The UK High Court decision on 8 February 2013 in AIOI Nissay
Dowa Insurance Company Limited v Heraldglen Limited and Advent
Capital (No 3) Ltd  EWHC 154 removed any uncertainty in
the reinsurance market by upholding an arbitration tribunal's
decision that the terrorist attacks of 11 September 2001 on the
Twin Towers of the World Trade Center (WTC) amounted to two
"events" for the purposes of aggregation under a whole
account catastrophe XL reinsurance wording.
The underlying losses principally arose from settlements for
property damage/personal injuries claims made by the liability
insurers of American Airlines (for flight AA11, which crashed into
the North Tower), United (for flight UA175, which crashed into the
South Tower) and the two security companies responsible for
screening passengers on each flight. The issue was whether the
losses arising from each act of hijack of the aircraft were one or
two events under the reinsured's outwards XL reinsurances.
The case was reinsurer AIOI's appeal from an arbitration
award dated 26 January 2012 made by a tribunal consisting of Ian
Hunter QC, David Peachey and Richard Outhwaite. AIOI contended that
its liability under the outward XL reinsurances was on a one-event
basis, whereas Heraldglen had presented its claims to AIOI as two
separate occurrences arising out of two separate events. The
outward XL reinsurance contracts were subject to London Standard
Wording 351, which provided that "each and every loss" is
"each and every loss or accident or occurrence or series
thereof arising from one event".
The tribunal had decided that the losses arising were caused by
two separate occurrences arising out of separate events. The High
Court upheld this finding on the basis that the tribunal had (i)
correctly applied the law; (ii) had regard to all materially
relevant matters; and (iii) did not take into account impermissible
In reaching this conclusion, the tribunal had evaluated the
"four unities" test set out in the Dawson's Field
arbitration and adopted by Rix J in Kuwait Airways Corporation
v Kuwait Insurance Co:
The circumstances and purposes of the persons responsible
In relation to each of these:
The tribunal acknowledged that the hijackings were the result
of a coordinated plot paid for by Al Qaeda, but observed that it
was clear from the authorities that a conspiracy or plan cannot of
itself constitute an occurrence or an event for the purposes of
clauses in reinsurance contracts that refer to each and every loss,
occurrence or event.
The tribunal was not satisfied that there was any basis, at
least in the context of analysing unity of cause, for concluding
that there was any factor amounting to an event of sufficient
causative relevance to override the conclusion that two separate
hijackings caused separate loss and damage. There were two separate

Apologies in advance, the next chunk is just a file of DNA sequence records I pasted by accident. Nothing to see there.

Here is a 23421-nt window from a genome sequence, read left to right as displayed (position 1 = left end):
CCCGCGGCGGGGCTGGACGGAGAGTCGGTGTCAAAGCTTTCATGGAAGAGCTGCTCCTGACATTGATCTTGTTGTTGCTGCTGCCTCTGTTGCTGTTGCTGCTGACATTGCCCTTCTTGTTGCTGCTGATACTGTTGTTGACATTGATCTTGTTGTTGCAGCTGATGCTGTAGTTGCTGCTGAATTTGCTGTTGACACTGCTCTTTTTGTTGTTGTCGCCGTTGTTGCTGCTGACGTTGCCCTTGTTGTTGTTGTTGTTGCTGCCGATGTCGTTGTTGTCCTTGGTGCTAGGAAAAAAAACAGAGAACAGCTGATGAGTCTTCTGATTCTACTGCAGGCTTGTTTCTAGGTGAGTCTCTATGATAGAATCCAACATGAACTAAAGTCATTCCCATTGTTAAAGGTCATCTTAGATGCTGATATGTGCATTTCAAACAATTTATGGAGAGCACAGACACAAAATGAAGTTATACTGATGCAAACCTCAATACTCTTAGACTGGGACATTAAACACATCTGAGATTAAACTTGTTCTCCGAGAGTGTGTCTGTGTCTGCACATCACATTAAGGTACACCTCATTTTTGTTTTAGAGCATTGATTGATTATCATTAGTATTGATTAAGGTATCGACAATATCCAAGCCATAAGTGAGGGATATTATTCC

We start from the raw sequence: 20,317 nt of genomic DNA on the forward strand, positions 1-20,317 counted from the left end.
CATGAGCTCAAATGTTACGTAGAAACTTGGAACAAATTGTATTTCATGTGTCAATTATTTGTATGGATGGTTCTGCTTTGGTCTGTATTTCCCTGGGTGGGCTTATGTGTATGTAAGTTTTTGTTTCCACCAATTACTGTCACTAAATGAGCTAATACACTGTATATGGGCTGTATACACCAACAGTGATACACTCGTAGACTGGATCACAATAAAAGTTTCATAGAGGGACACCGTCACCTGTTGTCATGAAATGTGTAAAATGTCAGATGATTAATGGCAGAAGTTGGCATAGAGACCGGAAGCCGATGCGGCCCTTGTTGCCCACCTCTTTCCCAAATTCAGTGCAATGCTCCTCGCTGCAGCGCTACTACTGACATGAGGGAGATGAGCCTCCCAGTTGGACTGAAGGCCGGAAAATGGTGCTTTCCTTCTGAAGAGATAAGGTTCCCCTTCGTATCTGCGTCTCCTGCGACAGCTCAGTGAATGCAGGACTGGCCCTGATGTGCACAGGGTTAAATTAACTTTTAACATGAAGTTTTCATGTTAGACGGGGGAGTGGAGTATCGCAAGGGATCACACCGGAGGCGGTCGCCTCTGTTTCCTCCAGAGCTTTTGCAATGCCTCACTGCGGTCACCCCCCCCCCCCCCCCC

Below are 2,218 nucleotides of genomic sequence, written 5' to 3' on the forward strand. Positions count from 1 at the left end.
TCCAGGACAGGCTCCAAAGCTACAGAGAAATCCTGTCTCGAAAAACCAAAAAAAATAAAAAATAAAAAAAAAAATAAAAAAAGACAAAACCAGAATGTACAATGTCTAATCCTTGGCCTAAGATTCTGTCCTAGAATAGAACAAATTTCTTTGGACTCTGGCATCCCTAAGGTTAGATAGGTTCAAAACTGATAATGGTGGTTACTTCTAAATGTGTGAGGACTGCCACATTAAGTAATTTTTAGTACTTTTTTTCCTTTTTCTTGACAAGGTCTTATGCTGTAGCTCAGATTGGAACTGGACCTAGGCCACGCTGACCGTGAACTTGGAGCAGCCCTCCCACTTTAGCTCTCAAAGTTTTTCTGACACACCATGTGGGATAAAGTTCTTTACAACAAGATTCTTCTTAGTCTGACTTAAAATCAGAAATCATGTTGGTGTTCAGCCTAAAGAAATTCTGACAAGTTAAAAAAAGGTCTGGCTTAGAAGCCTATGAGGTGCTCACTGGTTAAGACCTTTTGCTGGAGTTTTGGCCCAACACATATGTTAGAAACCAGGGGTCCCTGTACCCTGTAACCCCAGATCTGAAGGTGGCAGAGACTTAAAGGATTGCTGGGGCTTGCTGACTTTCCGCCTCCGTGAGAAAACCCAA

causes because there were two successful hijackings of two separate
The tribunal considered that there were clearly similarities in
the timing of the events from the commencement of the flights to
contact with the North and South Towers, but these were not such as
to lead to the conclusion that there was either one occurrence or
two occurrences arising out of one event. So far as timings were
concerned, there were two occurrences and two events: infliction of
personal injury and death started in the case of each aircraft
shortly after they were hijacked and continued until at least the
collapse of each of the North and South Towers, a period of 134
minutes in the case of Flight 11, and 72 to 76 minutes in the case
of Flight 175.
The tribunal held that each tower was a separate building,
albeit connected by a single mall. They did not stand or fall
together. If only one of the hijackings had succeeded, only one
tower would have been destroyed. The fact that both towers were
destroyed was attributable to the fact that there were two
successful hijackings directed at separate buildings forming part
of the WTC.
The decision will be welcomed as it confirms the view taken by
the majority of the market and removes any uncertainty as to the
number of events.
This publication is intended as a general overview and
discussion of the subjects dealt with. It is not intended to be,
and should not used as, a substitute for taking legal advice in any
specific situation. DLA Piper Australia will accept no
responsibility for any actions taken or not taken on the basis of
DLA Piper Australia is part of DLA Piper, a global law firm,
operating through various separate and distinct legal entities. For
further information, please refer to www.dlapiper.com
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The failure of a party to call a witness does not necessarily give rise to an adverse inference being drawn in accordance with Jones v Dunkel (1959) 101 CLR 298. An unfavourable inference is drawn only if evidence otherwise provides a basis on which that unfavourable inference can be drawn.
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